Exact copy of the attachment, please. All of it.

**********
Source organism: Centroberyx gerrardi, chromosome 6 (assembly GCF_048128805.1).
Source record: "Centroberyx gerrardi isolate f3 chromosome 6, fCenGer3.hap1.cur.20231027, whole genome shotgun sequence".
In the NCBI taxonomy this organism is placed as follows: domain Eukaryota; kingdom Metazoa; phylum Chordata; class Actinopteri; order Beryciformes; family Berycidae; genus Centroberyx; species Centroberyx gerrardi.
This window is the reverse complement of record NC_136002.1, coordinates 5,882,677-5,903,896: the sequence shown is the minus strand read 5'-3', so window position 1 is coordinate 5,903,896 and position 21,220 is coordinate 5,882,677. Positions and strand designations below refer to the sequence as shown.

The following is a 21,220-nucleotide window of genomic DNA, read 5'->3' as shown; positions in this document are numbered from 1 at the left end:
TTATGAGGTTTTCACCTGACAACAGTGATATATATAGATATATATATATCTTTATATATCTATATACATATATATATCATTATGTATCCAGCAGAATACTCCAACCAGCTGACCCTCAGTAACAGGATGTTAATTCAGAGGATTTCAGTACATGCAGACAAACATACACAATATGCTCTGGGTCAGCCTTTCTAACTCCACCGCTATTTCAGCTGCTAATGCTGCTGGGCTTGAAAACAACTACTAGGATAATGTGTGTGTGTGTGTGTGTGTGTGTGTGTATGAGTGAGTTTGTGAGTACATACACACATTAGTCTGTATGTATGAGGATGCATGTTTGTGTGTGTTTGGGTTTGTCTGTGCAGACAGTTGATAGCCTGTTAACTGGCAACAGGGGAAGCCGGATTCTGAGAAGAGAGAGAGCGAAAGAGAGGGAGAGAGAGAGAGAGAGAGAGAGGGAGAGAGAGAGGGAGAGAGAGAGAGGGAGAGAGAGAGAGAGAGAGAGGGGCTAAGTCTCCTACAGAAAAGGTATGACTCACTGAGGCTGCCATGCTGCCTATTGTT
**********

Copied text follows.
Source organism: Centroberyx gerrardi, chromosome 6 (assembly GCF_048128805.1).
Source record: "Centroberyx gerrardi isolate f3 chromosome 6, fCenGer3.hap1.cur.20231027, whole genome shotgun sequence".
In the NCBI taxonomy this organism is placed as follows: domain Eukaryota; kingdom Metazoa; phylum Chordata; class Actinopteri; order Beryciformes; family Berycidae; genus Centroberyx; species Centroberyx gerrardi.
This window is the reverse complement of record NC_136002.1, coordinates 5,882,677-5,903,896: the sequence shown is the minus strand read 5'-3', so window position 1 is coordinate 5,903,896 and position 21,220 is coordinate 5,882,677. Positions and strand designations below refer to the sequence as shown.

The following is a 21,220-nucleotide window of genomic DNA, read 5'->3' as shown; positions in this document are numbered from 1 at the left end:
TTATGAGGTTTTCACCTGACAACAGTGATATATATAGATATATATATATCTTTATATATCTATATACATATATATATCATTATGTATCCAGCAGAATACTCCAACCAGCTGACCCTCAGTAACAGGATGTTAATTCAGAGGATTTCAGTACATGCAGACAAACATACACAATATGCTCTGGGTCAGCCTTTCTAACTCCACCGCTATTTCAGCTGCTAATGCTGCTGGGCTTGAAAACAACTACTAGGATAATGTGTGTGTGTGTGTGTGTGTGTGTGTGTATGAGTGAGTTTGTGAGTACATACACACATTAGTCTGTATGTATGAGGATGCATGTTTGTGTGTGTTTGGGTTTGTCTGTGCAGACAGTTGATAGCCTGTTAACTGGCAACAGGGGAAGCCGGATTCTGAGAAGAGAGAGAGCGAAAGAGAGGGAGAGAGAGAGAGAGAGAGAGAGGGAGAGAGAGAGGGAGAGAGAGAGAGGGAGAGAGAGAGAGAGAGAGAGGGGCTAAGTCTCCTACAGAAAAGGTATGACTCACTGAGGCTGCCATGCTGCCTATTGTT